1 Nov 2019

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WTO Arbitrator issues Report in the China-US Dispute concerning Certain Methodologies Applied in US Anti-Dumping Proceedings concerning Goods from China

On 1 November 2019, the decision of the World Trade Organization (WTO) Arbitrator in United States – Certain Methodologies and their Application to Anti-Dumping Proceedings Involving China (DS471) was released. The purpose of the arbitration was to determine the exact amount of the countermeasures that China is authorized to take against the United States, further to the Appellate Body’s findings in May 2017 and the Panel’s findings in October 2016 that the use of certain methodologies by the United States in anti-dumping investigations concerning products imported from China were inconsistent with provisions of the WTO Agreement on Implementation of Article VI of the General Agreement on Tariffs and Trade 1994 (Anti-Dumping Agreement) and Article VI:2 of the General Agreement on Tariffs and Trade 1994 (GATT 1994).

The Arbitrator’s mandate, under Articles 22.4, 22.6 and 22.7 of the DSU, required it to determine the economic value of the “nullification or impairment” of the benefits accruing to China as a result of the United States’ failure to bring its WTO-inconsistent methodologies into compliance before the expiry of the “reasonable period of time” (which had been determined in a previous arbitration under Article 21.3(c)). The Arbitrator estimated this value by reference to a “counterfactual”, which is a hypothetical scenario that describes what would have happened in terms of trade flows between China and the United States if the United States had implemented the recommendations and rulings set out in the Appellate Body and panel reports. This is an important analytical tool that WTO arbitrators routinely employ, together with complex economic modelling, in arbitrations of this kind.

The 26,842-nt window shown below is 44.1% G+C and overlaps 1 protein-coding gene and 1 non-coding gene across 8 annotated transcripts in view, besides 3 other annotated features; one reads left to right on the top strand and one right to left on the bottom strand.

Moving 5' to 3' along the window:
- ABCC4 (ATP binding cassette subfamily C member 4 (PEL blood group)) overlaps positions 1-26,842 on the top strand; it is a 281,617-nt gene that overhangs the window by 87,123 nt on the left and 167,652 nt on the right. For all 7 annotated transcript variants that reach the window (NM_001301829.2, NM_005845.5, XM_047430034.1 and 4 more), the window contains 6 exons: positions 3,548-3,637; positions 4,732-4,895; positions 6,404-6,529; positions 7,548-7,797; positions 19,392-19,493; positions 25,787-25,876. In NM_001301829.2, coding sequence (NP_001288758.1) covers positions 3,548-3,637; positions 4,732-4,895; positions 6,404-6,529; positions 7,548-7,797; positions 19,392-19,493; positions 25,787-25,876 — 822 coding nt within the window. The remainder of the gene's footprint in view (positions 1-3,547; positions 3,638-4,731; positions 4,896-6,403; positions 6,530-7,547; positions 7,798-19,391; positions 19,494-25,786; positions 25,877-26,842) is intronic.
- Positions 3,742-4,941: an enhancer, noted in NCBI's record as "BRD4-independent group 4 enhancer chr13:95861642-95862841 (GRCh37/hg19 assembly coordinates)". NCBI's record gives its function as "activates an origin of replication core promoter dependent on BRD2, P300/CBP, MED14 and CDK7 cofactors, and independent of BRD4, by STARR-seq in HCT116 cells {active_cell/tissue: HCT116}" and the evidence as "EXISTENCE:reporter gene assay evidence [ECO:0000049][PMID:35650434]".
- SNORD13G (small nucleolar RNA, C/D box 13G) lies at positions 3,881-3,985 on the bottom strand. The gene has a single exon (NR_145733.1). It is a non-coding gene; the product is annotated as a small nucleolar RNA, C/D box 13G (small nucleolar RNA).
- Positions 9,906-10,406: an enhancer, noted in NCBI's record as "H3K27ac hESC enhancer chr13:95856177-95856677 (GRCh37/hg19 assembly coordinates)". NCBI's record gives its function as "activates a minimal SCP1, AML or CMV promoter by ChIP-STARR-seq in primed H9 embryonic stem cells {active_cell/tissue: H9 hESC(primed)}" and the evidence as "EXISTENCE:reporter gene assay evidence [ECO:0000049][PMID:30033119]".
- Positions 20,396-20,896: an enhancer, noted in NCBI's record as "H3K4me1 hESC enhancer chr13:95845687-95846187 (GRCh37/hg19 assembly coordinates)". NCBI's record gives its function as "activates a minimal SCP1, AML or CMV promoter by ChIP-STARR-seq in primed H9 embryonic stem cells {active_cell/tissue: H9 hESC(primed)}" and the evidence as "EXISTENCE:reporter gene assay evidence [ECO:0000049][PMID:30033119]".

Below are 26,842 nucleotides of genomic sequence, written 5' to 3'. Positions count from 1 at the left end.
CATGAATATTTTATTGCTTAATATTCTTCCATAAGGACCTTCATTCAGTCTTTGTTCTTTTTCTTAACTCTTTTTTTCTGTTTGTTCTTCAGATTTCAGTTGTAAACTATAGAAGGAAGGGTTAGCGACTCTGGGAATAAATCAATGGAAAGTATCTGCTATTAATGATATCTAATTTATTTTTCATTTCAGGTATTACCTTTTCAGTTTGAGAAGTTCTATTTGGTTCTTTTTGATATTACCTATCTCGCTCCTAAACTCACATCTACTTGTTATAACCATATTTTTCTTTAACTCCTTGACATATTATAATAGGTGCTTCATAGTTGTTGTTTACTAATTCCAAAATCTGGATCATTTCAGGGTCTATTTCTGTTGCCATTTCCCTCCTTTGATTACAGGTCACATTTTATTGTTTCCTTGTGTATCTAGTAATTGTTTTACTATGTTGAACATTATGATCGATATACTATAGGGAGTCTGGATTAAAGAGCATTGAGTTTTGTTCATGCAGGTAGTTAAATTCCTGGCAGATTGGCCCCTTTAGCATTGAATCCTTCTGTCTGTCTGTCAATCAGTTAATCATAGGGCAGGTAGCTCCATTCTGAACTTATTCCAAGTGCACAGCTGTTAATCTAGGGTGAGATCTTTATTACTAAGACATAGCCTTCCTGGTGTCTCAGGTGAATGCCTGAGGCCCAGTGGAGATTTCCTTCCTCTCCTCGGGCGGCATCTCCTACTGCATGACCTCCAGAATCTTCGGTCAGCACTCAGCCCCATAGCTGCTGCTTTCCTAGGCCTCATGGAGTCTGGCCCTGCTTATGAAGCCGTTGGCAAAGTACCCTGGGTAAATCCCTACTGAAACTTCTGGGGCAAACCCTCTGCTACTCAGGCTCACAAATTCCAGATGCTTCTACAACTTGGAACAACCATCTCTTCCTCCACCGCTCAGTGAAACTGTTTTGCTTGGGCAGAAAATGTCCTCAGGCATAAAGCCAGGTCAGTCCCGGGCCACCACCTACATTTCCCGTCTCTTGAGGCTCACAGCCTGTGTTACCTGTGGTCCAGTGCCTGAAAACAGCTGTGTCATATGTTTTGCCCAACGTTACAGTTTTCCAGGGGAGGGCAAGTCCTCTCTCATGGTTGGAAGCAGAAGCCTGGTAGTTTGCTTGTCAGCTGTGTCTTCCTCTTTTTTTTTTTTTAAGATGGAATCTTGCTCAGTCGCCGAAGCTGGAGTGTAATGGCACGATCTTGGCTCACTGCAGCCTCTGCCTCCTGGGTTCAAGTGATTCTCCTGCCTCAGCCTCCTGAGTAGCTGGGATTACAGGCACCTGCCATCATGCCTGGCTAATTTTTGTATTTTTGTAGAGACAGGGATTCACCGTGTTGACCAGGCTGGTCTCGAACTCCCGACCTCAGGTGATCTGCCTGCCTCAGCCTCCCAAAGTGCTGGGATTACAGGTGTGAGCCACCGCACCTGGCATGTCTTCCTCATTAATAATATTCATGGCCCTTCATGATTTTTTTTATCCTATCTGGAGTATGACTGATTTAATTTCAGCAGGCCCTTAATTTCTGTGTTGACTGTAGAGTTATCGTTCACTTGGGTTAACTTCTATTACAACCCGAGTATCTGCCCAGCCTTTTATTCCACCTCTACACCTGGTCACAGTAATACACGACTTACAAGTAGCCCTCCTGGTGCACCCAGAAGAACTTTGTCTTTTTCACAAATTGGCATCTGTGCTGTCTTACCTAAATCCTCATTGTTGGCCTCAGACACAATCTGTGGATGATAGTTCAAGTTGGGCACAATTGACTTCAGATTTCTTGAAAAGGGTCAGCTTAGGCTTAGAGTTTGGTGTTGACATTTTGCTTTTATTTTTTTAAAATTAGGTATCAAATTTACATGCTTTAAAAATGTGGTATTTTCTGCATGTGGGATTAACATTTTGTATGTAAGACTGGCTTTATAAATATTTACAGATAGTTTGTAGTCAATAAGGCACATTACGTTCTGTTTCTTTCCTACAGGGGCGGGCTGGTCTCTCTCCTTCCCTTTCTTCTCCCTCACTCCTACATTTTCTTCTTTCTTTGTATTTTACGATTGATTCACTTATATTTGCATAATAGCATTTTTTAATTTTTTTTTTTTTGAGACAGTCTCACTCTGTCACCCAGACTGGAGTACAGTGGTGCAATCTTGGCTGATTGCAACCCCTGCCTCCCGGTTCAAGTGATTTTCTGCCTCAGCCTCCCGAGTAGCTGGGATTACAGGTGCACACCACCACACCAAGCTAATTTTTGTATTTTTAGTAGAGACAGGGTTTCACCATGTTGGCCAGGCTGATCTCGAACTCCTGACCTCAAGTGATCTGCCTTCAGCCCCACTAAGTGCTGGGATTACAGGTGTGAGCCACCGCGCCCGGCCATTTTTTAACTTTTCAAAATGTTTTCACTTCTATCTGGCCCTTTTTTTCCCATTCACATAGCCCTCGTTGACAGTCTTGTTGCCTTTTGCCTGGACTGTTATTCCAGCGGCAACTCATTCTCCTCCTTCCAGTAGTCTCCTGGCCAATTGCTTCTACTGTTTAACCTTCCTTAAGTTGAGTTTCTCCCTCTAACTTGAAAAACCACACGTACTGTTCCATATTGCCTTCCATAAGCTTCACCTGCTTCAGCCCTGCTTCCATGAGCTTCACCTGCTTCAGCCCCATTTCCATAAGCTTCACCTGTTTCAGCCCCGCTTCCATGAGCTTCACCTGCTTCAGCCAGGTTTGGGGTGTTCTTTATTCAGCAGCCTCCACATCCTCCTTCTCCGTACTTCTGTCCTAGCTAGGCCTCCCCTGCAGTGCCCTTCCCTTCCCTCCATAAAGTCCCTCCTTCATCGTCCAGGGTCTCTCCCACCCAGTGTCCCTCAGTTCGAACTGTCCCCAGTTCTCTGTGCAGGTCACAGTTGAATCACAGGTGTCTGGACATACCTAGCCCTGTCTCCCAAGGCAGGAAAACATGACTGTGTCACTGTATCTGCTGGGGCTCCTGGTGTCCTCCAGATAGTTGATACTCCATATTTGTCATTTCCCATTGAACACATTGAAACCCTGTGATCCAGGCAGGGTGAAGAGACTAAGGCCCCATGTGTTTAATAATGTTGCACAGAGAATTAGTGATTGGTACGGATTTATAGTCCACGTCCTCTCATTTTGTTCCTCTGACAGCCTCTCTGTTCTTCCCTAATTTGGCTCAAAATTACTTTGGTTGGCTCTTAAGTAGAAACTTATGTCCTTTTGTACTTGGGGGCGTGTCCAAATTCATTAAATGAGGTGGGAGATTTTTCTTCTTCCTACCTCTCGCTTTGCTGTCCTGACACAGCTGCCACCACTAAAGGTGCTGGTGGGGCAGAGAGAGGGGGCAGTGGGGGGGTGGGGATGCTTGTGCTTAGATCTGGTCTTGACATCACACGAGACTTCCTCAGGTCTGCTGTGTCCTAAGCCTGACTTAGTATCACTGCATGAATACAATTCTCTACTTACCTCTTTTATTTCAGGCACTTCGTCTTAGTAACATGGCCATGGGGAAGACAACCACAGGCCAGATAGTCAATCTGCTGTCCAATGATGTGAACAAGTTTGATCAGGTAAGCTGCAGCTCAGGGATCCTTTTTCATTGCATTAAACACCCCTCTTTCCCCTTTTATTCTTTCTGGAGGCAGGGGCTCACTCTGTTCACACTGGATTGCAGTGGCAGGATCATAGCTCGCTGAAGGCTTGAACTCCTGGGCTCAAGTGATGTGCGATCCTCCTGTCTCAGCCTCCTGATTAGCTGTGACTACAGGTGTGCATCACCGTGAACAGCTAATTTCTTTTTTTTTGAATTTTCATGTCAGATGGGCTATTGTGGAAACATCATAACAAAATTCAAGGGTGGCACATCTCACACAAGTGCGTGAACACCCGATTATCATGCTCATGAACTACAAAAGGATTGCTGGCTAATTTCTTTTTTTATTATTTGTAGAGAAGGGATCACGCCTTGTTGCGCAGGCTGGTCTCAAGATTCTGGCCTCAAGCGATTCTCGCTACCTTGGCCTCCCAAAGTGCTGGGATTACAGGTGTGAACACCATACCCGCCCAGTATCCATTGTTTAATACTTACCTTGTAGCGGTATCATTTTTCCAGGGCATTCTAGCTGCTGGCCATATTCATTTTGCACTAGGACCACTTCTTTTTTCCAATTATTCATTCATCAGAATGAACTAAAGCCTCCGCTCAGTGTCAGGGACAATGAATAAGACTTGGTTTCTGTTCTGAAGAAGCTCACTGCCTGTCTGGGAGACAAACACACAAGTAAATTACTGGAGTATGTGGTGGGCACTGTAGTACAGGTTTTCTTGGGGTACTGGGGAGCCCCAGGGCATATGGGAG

The Arbitrator considered that the US methodologies found to be inconsistent with WTO obligations fell into two categories: (a) the United States’ use of the weighted average-to-transaction (WA-T) methodology with zeroing in calculating dumping margins; and (b) the United States’ treatment of multiple exporters as a single, government-wide entity under the so-called Single Rate Presumption. For the purpose of determining the level of nullification or impairment, the Arbitrator based its analysis on twenty-five anti-dumping orders in which one or both of these methodologies had been applied. In each case, the Arbitrator examined a counterfactual in which the United States had ceased applying the WTO-inconsistent methodologies, but had otherwise continued to apply the anti-dumping measures to products imported from China.

While the level of countermeasures proposed by China was USD 7.043 billion, the Arbitrator determined that (i) the level of nullification or impairment of benefits accruing to China as a result of the WTO-inconsistent methodologies was USD 3.57 billion per year, and (ii) China may request authorization from the WTO Dispute Settlement Body (DSB) to suspend concessions or other obligations to the United States at a level not exceeding this amount.

An interesting aspect of this proceeding was the disagreement of one member of the Arbitrator with the two-member majority over the extent to which the Arbitrator should consider the consistency of the counterfactuals with WTO obligations. The three members of the Arbitrator agreed that a proposed counterfactual should be consistent with the covered agreements in order to represent a reasonable or plausible compliance scenario.

The majority, however, considered that the Arbitrator could examine the WTO consistency of a proposed counterfactual broadly, taking account of not only the WTO obligations that formed the basis of the original findings of violation, but also other WTO obligations that may be relevant. Applying this approach, the majority rejected certain arguments raised by the United States on the basis that it could not be assumed that the proposed counterfactual would be consistent with certain WTO obligations, even though there had been no findings of inconsistency with respect to those obligations in the original proceedings.

The dissenting member disagreed with this approach, taking the view that only the provisions forming the basis of the original panel’s findings of violations should be taken into account when assessing whether a proposed counterfactual reflects a reasonable or plausible compliance scenario. The dissenting member considered that the majority should have exercised “particular and extra restraint” when considering the possibility of taking into account potential inconsistencies with WTO obligations other than those that were found to have been violated in the original proceedings.

Tereposky & DeRose LLP regularly provides advice and acts as counsel in international trade disputes, including WTO dispute settlement proceedings.

Greg Tereposky
613.237.1210
gtereposky@tradeisds.com

Daniel Hohnstein
613.237.9005
dhohnstein@tradeisds.com